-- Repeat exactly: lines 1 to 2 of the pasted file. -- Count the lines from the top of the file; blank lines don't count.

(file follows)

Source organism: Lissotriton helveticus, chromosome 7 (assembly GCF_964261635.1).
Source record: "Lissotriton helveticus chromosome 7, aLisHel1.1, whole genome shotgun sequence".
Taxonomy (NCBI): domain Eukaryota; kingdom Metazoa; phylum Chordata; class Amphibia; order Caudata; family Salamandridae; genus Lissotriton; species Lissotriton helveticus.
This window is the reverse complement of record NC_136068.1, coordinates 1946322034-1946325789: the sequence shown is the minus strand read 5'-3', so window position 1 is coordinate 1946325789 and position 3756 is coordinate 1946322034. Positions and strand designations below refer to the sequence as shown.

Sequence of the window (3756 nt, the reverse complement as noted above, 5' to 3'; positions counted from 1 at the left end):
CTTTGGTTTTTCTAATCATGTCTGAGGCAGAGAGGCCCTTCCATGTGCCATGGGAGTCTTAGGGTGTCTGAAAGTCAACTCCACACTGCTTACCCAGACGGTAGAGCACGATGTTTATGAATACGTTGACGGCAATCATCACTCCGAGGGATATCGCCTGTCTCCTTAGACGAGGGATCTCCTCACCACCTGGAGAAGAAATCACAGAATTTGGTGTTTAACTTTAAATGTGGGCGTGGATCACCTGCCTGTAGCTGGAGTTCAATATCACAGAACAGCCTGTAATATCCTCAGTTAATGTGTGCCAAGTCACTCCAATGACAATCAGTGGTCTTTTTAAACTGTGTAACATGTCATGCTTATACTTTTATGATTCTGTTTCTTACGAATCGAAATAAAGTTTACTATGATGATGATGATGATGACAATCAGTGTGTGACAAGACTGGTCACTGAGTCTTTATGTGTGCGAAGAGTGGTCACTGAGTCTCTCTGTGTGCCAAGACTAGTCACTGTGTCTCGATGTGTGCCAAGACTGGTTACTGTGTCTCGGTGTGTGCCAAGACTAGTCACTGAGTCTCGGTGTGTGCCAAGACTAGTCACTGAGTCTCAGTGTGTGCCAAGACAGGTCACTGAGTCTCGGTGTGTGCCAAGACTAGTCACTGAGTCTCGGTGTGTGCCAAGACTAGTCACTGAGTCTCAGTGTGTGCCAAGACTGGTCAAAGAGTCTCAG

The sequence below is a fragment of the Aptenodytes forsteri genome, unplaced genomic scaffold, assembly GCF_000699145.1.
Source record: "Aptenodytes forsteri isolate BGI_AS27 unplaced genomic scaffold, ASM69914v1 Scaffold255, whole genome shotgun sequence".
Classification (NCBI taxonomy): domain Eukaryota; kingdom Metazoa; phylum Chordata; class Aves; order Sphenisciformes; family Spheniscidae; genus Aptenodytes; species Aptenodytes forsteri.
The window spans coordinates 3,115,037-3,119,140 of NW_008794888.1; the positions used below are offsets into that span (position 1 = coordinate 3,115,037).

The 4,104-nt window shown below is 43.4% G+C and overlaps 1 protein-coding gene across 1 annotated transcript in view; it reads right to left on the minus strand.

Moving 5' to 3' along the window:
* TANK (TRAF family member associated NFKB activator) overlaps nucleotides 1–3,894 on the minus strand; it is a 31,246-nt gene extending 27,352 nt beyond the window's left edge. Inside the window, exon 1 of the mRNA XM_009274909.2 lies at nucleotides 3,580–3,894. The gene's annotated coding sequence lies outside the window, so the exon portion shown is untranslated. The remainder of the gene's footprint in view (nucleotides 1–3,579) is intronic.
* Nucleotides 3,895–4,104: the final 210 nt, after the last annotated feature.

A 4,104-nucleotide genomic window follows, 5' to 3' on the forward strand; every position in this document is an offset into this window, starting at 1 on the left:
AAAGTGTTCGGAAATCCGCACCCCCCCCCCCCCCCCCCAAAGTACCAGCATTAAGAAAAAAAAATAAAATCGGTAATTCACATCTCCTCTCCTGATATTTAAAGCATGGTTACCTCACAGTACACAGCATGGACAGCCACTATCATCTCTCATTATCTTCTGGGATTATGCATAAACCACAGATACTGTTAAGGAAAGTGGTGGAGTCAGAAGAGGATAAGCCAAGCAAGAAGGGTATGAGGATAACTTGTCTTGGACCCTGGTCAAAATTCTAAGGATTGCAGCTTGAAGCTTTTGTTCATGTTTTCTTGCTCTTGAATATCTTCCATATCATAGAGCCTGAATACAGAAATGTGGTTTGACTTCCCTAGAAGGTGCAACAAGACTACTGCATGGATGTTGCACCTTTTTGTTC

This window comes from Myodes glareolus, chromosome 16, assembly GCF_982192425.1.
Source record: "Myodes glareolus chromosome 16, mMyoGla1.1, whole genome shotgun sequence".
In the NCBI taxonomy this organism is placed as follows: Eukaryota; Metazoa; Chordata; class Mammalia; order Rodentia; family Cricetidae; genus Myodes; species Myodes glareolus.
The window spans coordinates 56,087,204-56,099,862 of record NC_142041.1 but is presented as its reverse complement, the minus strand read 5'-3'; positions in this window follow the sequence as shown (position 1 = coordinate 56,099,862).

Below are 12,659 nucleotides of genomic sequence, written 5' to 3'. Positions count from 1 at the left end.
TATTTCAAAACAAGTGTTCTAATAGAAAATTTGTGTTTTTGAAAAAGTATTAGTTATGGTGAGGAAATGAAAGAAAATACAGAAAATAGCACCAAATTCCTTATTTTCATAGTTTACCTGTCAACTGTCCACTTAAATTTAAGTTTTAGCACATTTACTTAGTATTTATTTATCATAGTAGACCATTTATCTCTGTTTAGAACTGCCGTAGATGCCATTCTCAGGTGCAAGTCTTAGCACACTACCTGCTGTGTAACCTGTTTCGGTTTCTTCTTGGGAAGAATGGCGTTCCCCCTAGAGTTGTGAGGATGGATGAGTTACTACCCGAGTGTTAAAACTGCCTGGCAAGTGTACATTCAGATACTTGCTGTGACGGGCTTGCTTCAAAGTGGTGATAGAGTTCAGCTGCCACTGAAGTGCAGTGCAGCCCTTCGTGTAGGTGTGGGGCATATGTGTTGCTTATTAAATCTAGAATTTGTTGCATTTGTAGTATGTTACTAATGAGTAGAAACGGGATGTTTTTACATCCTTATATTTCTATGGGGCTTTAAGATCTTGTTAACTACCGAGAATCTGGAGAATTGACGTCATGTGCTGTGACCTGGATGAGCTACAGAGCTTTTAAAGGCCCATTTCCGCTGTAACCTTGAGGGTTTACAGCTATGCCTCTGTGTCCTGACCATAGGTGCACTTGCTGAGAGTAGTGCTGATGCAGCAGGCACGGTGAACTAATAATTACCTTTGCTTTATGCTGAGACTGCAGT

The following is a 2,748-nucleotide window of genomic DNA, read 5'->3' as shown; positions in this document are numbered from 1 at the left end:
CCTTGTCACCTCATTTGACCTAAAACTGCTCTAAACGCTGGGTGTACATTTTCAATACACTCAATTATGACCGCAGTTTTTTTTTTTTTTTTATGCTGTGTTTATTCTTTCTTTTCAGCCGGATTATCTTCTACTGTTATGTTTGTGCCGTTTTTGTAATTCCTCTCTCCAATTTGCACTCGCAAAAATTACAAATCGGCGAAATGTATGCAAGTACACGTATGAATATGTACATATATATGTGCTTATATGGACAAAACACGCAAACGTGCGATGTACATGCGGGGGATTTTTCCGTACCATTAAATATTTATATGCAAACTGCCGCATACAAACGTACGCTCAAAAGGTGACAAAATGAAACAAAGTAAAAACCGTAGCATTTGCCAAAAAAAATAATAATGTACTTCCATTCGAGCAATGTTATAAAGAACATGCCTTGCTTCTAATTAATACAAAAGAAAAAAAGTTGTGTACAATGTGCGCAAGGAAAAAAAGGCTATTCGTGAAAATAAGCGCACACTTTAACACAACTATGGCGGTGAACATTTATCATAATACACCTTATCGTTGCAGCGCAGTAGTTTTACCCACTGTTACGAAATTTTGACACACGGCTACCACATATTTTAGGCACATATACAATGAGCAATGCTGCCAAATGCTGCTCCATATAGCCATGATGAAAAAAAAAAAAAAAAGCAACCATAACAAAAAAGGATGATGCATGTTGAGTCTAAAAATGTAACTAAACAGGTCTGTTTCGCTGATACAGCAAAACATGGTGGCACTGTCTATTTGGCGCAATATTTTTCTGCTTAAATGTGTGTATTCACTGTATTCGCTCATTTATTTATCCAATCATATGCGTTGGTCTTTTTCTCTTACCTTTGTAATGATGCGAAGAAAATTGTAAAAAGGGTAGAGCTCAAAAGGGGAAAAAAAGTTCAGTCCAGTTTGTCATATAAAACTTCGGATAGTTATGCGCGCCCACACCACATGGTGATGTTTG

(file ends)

Source organism: Lissotriton helveticus, chromosome 7 (assembly GCF_964261635.1).
Source record: "Lissotriton helveticus chromosome 7, aLisHel1.1, whole genome shotgun sequence".